Creative Commons licensing and the Scholarly Communications website
The MIT Libraries’ Scholarly Communications website carries the designation Licensed under the Creative Commons License unless otherwise noted.
What does the statement mean?
The Creative Commons license we chose for the text at our site is the “Attribution-ShareAlike” license.This license, which we’ve applied only to the text at our site, allows anyone to share or remix our text for their own purposes, as long as they attribute the source and share the resulting creations under the same or similar terms.
The Attribution-ShareAlike CC license does not apply to other media at our site. Images, figures, and other non-text content are “all rights reserved.” We do not normally have the rights to this nontext content, so we can’t include it in the CC license.
We also do not have the right to share all of the text we mount on our site. Exceptions are indicated with a phrase “all rights reserved” somewhere on the page containing text that we cannot share under the CC license. The phrase “all rights reserved” overrides the standard message of the footer.
Why is the statement included as a footer for this website?
The copyright policy of the website mirrors the purpose of the website.The website is dedicated to promoting MIT’s mission of disseminating research as widely as possible, through supporting MIT authors in retaining rights to their work so that they can openly share their work.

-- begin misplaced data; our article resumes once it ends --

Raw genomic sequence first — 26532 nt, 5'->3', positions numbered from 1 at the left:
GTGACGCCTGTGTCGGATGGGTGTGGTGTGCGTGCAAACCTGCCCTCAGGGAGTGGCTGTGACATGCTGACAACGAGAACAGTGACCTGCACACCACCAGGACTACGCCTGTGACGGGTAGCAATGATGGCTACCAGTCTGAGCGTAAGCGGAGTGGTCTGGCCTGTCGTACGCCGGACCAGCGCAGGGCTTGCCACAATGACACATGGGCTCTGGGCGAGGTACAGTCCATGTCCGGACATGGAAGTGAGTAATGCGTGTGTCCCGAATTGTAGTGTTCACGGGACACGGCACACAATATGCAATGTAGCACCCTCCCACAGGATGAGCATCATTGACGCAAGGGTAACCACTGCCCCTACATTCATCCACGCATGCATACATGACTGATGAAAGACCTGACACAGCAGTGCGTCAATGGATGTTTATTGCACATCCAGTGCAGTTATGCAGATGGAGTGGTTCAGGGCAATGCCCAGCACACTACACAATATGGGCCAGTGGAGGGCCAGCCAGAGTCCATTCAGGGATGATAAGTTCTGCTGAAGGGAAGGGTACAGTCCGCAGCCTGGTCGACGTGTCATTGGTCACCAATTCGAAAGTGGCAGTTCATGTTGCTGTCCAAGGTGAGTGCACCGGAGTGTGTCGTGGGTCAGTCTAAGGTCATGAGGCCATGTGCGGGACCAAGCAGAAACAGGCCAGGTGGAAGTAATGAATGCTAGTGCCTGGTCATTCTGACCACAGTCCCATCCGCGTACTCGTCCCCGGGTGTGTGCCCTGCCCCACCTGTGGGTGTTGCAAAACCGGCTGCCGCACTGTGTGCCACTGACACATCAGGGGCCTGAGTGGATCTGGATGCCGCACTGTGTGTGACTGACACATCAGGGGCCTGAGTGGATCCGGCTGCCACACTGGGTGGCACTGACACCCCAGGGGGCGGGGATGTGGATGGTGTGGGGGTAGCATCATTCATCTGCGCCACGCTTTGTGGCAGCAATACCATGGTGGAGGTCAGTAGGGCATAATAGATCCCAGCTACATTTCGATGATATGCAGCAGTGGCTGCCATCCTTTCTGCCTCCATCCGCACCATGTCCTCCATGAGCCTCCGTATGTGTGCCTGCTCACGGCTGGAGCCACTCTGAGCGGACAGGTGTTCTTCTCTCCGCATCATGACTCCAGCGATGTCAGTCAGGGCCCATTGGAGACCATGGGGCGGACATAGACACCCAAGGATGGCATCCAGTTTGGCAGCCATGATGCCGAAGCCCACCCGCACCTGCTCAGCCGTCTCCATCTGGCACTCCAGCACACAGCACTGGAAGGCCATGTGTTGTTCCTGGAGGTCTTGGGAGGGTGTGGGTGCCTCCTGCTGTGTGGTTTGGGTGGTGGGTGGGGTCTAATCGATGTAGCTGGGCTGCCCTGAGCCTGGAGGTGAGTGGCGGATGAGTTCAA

Consistent with this vision of a world without unnecessary barriers to access, content included in this website is intended to be openly shared or adapted (with attribution) as needed.
It takes a little more time and a little more thought to manage a site that is licensed under CC. We think the long-term goal of creating a world that maximizes the potential for sharing insights and ideas is worth extra time and effort.
What is Creative Commons?
Since 2001, CC has been working to provide “free tools that let authors, scientists, artists, and educators easily mark their creative work with the freedoms they want it to carry.”
Using Creative Commons licensing, authors can change copyright terms from “All Rights Reserved” (where the copyright holder retains the full bundle of rights assigned to the creator under copyright law) to “Some Rights Reserved” (where the copyright holder offers some nonexclusive rights to users of the content, without requiring them to seek permission).
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